Vermont has resisted creating a gang task force, perhaps in fear of histrionic howls of derision from deluded far-left whackos who prefer to expose the citizenry to the worst criminal element on our continent in the name of “social equity.” This silly lark of “social justice that creates victims and injustice” is tiresome enough without exposing young Vermonters (of any color) to risk of death: opioid overdoses have risen sharply during COVID.
It is time to allow factual reality into this “race” conversation. VTDigger and others indignantly proclaim that Vermont police use force more often with black defendants — are these reporters aware of the honor culture of gangs, and that resisting police, or assaulting them, gains respect, prestige, and honor in the gangs and on the street? Is it possiblethat an increased gang presence in Burlington has contributed to those statistics, or to the spike in graffiti (gangs are known for “tagging” through graffiti? These are merely logical questions regarding causation.
If gang activity were the actual causeof increased physical conflict with police, arrests of BIPOC fentanyl dealers, drug deaths, or graffiti, how would an ideologically-compromised media with a pre-written social justice script even fathomthat reality, until it bit them in the face? It will bite us all. Vermont is suffering from a race crisis — the ideologically perverted progressive push to slander Vermont police as racist, Vermont farmers as having used sharecropping laws to oust black Vermont farmers, and alleged genocide against “Native Peoples.”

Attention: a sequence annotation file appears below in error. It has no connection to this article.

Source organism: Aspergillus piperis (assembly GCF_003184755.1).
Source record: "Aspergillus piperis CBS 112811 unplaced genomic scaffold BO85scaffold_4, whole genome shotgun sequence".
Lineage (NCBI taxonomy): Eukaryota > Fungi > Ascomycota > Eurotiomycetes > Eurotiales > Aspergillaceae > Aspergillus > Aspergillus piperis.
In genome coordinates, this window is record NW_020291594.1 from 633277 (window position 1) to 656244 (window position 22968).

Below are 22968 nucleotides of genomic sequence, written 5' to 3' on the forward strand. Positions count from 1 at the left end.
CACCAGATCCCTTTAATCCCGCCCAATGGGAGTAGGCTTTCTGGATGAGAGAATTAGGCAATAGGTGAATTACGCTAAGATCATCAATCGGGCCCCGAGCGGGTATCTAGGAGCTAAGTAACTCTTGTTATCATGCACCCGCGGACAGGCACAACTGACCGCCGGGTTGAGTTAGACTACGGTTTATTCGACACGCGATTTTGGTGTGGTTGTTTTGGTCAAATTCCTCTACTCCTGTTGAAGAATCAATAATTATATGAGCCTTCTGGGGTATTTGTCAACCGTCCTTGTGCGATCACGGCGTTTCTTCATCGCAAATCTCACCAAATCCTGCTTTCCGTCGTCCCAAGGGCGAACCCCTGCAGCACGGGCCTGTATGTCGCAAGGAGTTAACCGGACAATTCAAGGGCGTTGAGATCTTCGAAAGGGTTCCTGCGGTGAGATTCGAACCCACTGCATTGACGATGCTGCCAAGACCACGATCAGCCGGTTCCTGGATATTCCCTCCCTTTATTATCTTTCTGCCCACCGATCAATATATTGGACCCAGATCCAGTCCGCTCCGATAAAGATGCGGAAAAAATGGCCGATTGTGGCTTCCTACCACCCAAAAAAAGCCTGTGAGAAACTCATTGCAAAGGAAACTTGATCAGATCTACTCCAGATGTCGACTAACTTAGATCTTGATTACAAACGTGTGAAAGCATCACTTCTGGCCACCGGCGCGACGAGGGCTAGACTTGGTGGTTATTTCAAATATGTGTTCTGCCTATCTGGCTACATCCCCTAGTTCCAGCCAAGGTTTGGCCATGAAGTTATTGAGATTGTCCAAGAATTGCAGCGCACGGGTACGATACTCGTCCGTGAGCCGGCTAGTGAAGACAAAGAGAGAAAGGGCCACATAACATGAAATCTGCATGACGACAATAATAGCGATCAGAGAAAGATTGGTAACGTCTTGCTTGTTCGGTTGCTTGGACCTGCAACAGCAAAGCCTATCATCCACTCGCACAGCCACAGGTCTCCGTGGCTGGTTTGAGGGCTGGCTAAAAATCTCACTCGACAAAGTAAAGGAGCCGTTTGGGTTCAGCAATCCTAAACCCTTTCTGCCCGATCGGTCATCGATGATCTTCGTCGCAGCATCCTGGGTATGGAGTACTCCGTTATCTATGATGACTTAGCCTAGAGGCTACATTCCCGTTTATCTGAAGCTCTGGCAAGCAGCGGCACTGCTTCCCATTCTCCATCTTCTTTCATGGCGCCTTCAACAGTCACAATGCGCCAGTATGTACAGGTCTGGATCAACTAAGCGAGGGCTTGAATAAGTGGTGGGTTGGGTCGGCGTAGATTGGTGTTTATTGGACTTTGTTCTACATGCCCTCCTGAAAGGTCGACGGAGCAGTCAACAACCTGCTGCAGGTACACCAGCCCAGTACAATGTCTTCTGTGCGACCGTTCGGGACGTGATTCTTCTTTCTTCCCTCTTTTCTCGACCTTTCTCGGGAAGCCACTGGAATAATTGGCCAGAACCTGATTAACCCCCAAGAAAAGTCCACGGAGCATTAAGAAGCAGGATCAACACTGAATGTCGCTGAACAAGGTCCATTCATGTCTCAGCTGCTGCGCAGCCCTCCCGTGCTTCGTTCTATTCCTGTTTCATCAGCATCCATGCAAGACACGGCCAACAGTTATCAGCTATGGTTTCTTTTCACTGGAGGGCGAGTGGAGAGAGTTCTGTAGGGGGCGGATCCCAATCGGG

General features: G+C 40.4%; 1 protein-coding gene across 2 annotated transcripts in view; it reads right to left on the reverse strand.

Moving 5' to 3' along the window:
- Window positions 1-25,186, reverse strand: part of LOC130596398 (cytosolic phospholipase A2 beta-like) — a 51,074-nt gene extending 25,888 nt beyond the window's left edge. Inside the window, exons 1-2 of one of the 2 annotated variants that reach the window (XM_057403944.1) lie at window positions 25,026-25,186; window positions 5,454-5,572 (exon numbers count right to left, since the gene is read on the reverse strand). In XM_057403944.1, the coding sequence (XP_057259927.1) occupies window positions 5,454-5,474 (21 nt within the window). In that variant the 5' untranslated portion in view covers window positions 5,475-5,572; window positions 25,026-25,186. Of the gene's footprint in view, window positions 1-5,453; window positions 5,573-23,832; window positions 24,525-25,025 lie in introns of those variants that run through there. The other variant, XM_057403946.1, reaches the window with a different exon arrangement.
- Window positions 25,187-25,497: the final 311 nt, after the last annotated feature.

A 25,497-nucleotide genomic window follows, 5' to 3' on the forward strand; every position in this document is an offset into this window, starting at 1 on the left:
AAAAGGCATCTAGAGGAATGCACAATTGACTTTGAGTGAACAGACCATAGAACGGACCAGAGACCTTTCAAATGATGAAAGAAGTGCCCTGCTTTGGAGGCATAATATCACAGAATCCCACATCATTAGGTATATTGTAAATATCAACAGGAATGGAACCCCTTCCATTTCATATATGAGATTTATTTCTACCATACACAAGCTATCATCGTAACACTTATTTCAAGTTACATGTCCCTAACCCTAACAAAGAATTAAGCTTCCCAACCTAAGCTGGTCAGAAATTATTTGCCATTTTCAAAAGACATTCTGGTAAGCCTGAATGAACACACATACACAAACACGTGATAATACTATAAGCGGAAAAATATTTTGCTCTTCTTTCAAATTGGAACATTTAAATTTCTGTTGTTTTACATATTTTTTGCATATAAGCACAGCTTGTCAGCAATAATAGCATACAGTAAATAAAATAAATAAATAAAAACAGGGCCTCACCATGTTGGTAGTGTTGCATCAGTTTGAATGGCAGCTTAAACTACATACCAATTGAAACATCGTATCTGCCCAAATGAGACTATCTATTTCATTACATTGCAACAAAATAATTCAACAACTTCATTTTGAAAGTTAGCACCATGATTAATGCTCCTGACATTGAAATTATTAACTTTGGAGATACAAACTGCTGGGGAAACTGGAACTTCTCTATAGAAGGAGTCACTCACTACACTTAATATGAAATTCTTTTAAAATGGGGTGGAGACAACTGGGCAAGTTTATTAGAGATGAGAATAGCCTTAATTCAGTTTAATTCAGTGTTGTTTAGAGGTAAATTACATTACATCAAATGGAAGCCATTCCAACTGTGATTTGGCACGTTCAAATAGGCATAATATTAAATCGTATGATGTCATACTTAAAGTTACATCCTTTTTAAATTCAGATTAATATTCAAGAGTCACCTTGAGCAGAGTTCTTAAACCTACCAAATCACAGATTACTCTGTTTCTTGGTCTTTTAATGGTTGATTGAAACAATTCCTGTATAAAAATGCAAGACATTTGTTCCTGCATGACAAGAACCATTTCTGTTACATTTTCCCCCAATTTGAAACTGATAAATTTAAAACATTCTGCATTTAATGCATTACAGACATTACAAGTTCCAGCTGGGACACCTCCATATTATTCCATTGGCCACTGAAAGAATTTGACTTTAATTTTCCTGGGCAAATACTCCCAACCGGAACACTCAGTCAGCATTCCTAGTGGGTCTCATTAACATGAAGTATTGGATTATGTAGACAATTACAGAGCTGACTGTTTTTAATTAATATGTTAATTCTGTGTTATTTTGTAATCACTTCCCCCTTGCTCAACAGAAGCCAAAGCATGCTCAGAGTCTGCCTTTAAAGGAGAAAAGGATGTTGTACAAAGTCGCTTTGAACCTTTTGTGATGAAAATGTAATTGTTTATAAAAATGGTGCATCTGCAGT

The “native people” of Vermont are living here now, being scolded by colonizing thugs who pave the way for urban gangs and cheap drugs, to rape pillage and plunder the clueless and naive. And if Dajuan and his BIPOC Detroit associates are incarcerated in Vermont, their race will then be used to allege Vermont’s police and justice system are racist — as proved by the increase in black inmates.
I grew up in violent, impoverished inner city areas — something Vermont does not historically have, but is furiously constructing in Burlington, Rutland, Bennington and Newport. I guess something has to fill the corrupt hole left by the EB-5 program: mentally ill progressives and the gangland thugs they pander to are rushing to fill the void.
Of course, gang members are flooding Vermont with fentanyl and heroin while our police are condemned as racists. It will get worse until truth and justice are restored through the rule of constitutional law.
John Klar is an attorney and farmer residing in Brookfield, and the former pastor of the First Congregational Church of Westfield. © Copyright True North Reports 2021. All rights reserved.